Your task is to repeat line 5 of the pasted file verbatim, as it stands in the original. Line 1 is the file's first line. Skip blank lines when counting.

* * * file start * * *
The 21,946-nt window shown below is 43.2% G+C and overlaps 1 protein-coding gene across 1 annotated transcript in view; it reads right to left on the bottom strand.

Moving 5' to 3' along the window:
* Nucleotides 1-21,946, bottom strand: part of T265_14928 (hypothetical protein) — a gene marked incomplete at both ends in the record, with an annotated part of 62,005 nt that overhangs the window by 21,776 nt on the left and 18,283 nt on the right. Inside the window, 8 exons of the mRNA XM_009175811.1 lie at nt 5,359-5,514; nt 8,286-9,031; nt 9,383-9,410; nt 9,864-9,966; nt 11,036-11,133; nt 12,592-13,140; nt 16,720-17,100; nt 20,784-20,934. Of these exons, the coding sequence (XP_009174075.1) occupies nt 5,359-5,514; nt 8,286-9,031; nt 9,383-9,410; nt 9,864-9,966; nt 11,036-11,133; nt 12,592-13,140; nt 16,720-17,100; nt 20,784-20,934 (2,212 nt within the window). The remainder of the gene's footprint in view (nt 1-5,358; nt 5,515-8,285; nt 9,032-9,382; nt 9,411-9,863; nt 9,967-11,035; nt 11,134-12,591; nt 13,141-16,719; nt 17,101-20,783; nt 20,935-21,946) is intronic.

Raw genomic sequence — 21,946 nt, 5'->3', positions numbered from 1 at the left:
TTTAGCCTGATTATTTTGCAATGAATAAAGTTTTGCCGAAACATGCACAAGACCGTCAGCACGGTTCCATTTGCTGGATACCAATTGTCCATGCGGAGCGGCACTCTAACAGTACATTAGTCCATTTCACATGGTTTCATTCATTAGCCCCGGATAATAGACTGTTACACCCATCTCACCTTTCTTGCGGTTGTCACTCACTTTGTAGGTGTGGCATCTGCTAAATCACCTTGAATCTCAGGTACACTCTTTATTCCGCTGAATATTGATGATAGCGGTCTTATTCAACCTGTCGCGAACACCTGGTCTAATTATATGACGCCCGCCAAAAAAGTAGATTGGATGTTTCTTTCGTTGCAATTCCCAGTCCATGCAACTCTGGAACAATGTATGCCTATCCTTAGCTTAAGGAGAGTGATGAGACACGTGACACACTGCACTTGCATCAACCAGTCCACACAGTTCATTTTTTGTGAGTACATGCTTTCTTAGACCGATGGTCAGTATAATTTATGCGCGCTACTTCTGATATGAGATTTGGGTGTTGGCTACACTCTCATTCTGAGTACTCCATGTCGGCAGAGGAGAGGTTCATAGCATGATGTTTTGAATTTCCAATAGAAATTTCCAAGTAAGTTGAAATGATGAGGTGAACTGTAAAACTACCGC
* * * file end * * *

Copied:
TTTAGCCTGATTATTTTGCAATGAATAAAGTTTTGCCGAAACATGCACAAGACCGTCAGCACGGTTCCATTTGCTGGATACCAATTGTCCATGCGGAGCGGCACTCTAACAGTACATTAGTCCATTTCACATGGTTTCATTCATTAGCCCCGGATAATAGACTGTTACACCCATCTCACCTTTCTTGCGGTTGTCACTCACTTTGTAGGTGTGGCATCTGCTAAATCACCTTGAATCTCAGGTACACTCTTTATTCCGCTGAATATTGATGATAGCGGTCTTATTCAACCTGTCGCGAACACCTGGTCTAATTATATGACGCCCGCCAAAAAAGTAGATTGGATGTTTCTTTCGTTGCAATTCCCAGTCCATGCAACTCTGGAACAATGTATGCCTATCCTTAGCTTAAGGAGAGTGATGAGACACGTGACACACTGCACTTGCATCAACCAGTCCACACAGTTCATTTTTTGTGAGTACATGCTTTCTTAGACCGATGGTCAGTATAATTTATGCGCGCTACTTCTGATATGAGATTTGGGTGTTGGCTACACTCTCATTCTGAGTACTCCATGTCGGCAGAGGAGAGGTTCATAGCATGATGTTTTGAATTTCCAATAGAAATTTCCAAGTAAGTTGAAATGATGAGGTGAACTGTAAAACTACCGC